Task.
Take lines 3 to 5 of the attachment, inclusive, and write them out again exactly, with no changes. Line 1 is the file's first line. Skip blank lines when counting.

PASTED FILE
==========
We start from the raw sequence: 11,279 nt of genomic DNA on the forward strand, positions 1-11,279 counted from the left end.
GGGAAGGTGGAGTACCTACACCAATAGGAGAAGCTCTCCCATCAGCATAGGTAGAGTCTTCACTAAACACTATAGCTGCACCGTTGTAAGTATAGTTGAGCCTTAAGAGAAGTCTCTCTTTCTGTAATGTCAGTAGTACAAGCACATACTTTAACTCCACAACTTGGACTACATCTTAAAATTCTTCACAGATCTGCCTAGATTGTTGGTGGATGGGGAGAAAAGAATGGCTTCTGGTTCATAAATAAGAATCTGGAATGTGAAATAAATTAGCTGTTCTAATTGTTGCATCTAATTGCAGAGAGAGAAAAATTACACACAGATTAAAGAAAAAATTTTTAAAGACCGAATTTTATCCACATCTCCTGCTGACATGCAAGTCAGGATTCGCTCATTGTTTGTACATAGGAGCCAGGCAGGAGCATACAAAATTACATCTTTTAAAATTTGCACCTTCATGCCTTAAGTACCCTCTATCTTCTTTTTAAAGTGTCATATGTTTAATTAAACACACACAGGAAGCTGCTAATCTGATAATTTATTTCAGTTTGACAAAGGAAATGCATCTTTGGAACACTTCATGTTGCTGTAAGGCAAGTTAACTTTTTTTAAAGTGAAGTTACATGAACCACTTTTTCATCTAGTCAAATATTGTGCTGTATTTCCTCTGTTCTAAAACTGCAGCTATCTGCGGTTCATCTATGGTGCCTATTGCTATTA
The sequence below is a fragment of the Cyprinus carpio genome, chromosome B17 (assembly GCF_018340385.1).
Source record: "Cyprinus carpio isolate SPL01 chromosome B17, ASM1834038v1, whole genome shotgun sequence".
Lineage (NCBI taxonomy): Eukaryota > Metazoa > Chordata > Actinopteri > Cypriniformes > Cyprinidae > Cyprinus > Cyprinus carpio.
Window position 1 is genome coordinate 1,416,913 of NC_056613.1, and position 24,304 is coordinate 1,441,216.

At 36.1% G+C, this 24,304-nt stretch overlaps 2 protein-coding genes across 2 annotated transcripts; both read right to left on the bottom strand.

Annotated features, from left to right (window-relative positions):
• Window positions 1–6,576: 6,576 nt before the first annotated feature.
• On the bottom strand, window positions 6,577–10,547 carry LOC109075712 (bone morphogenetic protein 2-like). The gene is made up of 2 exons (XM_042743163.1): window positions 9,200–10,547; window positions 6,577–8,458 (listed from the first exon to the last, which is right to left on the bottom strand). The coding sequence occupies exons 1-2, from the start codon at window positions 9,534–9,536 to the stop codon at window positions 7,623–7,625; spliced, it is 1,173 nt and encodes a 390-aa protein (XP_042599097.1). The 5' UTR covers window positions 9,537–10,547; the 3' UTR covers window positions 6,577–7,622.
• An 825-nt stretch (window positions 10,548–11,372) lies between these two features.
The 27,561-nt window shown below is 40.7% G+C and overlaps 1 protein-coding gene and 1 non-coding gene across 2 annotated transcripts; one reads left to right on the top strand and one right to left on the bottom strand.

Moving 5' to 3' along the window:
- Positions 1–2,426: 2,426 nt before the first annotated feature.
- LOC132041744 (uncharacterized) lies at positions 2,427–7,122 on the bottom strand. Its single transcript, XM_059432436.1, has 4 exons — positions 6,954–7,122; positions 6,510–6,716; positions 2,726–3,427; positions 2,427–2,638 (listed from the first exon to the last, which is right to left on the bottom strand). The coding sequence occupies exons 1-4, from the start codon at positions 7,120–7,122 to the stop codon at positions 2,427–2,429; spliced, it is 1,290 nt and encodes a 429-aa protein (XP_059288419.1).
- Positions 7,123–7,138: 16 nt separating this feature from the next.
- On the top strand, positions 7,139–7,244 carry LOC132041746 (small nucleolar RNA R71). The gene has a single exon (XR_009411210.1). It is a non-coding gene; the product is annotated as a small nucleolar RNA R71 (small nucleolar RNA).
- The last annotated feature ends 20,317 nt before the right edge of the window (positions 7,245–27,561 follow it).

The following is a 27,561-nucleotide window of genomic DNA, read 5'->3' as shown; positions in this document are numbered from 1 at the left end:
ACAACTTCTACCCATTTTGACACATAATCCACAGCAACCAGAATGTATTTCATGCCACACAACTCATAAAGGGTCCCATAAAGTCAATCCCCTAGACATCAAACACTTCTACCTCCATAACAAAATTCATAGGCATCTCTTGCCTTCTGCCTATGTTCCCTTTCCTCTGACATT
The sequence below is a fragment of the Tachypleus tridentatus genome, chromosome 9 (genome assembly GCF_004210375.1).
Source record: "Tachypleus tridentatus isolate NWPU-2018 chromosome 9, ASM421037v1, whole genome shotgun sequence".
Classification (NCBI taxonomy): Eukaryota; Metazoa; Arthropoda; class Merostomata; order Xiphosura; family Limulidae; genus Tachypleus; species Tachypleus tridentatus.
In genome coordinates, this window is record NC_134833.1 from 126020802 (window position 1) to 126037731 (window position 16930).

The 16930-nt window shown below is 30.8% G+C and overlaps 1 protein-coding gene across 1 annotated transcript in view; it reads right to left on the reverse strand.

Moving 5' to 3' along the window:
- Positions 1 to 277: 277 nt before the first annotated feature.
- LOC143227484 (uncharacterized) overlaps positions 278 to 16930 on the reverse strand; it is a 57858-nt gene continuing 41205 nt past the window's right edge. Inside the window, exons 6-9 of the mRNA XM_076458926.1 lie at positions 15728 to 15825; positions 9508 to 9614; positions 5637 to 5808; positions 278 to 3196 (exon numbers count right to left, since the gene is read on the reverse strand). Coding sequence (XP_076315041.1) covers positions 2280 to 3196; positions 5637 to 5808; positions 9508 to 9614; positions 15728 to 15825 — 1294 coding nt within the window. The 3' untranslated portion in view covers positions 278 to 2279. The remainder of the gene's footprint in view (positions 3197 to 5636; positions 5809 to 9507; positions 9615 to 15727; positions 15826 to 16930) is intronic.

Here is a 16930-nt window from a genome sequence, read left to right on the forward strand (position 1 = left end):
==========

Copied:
The sequence below is a fragment of the Cyprinus carpio genome, chromosome B17 (assembly GCF_018340385.1).
Source record: "Cyprinus carpio isolate SPL01 chromosome B17, ASM1834038v1, whole genome shotgun sequence".
Lineage (NCBI taxonomy): Eukaryota > Metazoa > Chordata > Actinopteri > Cypriniformes > Cyprinidae > Cyprinus > Cyprinus carpio.